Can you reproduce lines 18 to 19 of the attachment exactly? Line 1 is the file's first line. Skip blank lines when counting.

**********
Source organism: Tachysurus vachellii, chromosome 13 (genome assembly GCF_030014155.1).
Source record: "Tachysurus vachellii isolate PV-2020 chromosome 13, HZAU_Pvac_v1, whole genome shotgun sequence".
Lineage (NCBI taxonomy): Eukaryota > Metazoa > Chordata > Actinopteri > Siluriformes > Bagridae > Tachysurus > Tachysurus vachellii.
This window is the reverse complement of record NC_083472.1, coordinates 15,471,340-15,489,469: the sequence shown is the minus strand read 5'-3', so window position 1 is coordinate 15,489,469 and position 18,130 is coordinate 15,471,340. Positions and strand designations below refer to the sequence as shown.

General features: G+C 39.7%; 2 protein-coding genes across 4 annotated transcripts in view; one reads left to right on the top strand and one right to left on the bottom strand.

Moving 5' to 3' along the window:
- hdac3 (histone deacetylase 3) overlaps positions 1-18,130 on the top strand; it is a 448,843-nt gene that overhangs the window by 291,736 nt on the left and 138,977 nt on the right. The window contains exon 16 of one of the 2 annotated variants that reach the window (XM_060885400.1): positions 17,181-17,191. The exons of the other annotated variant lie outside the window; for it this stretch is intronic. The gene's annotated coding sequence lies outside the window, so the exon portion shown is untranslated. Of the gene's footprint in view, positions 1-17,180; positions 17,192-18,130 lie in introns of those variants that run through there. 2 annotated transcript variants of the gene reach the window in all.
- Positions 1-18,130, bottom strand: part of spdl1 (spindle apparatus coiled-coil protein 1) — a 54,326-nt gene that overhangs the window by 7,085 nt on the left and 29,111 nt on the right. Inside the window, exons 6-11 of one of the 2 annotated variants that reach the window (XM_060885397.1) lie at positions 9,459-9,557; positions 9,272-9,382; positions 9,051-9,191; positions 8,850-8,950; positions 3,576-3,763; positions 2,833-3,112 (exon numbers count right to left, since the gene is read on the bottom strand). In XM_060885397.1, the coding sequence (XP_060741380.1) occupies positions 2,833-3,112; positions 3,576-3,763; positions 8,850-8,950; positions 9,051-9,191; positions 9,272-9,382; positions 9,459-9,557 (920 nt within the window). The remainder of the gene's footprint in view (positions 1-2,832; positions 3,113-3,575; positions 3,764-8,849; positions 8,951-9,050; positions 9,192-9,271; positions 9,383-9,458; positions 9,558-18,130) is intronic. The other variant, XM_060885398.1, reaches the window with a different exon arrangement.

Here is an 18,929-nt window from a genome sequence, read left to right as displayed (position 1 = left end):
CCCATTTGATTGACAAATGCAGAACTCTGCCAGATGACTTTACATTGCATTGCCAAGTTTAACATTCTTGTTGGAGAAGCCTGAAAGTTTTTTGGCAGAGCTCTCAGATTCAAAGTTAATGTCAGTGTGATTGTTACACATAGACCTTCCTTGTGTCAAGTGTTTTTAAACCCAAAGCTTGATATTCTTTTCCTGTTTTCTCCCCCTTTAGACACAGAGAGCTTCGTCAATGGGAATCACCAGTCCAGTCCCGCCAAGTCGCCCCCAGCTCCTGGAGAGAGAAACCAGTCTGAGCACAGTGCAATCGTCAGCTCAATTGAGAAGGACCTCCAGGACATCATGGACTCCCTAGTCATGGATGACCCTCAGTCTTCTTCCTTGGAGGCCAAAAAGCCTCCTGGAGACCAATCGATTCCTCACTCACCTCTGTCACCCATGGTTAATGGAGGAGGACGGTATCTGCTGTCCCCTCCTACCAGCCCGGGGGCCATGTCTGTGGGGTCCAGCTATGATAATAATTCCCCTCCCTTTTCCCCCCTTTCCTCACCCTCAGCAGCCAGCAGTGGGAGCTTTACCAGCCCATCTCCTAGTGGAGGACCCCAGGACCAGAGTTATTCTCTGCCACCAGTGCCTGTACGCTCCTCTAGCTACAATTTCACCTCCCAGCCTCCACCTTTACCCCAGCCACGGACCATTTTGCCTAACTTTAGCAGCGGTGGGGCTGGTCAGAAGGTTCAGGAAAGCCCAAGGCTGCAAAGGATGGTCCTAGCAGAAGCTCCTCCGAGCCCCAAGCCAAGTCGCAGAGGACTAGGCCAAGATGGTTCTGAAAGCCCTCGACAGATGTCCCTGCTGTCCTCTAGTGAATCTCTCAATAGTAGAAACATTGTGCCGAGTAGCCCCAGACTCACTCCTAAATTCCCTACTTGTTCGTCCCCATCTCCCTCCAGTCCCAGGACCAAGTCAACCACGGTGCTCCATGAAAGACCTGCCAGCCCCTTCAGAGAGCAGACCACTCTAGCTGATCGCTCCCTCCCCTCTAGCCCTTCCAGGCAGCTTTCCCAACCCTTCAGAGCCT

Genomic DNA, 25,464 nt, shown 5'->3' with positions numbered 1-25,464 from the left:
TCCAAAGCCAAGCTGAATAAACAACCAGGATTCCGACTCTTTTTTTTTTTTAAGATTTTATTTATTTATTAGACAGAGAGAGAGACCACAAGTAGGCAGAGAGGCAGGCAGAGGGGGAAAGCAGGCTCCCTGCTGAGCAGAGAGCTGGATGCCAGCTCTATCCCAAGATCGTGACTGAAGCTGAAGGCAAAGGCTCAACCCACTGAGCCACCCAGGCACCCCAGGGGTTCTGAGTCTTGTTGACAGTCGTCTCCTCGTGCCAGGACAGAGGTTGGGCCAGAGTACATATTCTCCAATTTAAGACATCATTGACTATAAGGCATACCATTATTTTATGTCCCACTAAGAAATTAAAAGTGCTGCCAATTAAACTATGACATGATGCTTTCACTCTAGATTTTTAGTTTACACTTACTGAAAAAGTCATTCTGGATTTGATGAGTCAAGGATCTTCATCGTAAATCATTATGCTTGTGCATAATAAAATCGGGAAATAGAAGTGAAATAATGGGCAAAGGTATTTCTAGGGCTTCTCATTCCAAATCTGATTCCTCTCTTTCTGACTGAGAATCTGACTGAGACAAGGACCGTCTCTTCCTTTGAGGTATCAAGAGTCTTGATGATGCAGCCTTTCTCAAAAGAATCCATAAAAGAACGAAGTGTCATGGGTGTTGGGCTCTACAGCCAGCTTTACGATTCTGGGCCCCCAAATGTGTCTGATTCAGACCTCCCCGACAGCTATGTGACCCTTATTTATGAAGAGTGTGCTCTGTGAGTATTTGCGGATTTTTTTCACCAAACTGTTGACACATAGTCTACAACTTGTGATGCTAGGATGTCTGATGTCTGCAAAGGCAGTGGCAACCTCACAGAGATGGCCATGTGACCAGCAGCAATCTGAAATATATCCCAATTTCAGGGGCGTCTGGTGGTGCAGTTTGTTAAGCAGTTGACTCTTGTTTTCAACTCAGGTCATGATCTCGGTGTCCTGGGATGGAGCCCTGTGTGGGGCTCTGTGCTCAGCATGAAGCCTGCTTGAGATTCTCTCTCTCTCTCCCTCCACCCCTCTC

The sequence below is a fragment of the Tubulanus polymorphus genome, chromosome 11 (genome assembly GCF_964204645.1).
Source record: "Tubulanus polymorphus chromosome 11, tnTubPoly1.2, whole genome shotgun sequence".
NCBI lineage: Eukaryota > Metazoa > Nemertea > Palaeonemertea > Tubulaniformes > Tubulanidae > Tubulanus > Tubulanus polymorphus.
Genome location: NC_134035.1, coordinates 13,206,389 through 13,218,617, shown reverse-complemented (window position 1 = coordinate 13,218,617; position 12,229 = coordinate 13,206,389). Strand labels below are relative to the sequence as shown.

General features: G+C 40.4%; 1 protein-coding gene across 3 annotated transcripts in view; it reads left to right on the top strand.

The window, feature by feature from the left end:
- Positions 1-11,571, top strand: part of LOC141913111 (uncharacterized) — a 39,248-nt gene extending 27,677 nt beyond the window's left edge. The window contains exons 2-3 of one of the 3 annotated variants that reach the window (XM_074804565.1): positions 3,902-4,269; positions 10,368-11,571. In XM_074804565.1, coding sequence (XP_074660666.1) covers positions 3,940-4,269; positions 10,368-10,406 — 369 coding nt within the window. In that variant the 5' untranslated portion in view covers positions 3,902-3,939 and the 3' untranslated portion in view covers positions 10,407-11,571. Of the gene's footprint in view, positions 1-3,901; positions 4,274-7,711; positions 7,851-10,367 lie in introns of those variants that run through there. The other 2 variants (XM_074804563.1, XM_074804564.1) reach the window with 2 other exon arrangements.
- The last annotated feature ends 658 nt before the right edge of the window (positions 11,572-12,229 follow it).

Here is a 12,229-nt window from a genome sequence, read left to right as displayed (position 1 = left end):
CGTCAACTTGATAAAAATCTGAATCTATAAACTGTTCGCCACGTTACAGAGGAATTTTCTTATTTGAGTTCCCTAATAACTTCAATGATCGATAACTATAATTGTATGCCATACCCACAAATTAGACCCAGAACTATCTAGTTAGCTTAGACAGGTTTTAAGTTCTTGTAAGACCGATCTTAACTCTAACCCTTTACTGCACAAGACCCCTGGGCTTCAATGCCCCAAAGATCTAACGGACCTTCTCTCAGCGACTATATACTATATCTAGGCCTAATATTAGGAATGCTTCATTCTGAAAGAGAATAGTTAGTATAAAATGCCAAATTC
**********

The window, feature by feature from the left end:
- Positions 1-11,571, top strand: part of LOC141913111 (uncharacterized) — a 39,248-nt gene extending 27,677 nt beyond the window's left edge. The window contains exons 2-3 of one of the 3 annotated variants that reach the window (XM_074804565.1): positions 3,902-4,269; positions 10,368-11,571. In XM_074804565.1, coding sequence (XP_074660666.1) covers positions 3,940-4,269; positions 10,368-10,406 — 369 coding nt within the window. In that variant the 5' untranslated portion in view covers positions 3,902-3,939 and the 3' untranslated portion in view covers positions 10,407-11,571. Of the gene's footprint in view, positions 1-3,901; positions 4,274-7,711; positions 7,851-10,367 lie in introns of those variants that run through there. The other 2 variants (XM_074804563.1, XM_074804564.1) reach the window with 2 other exon arrangements.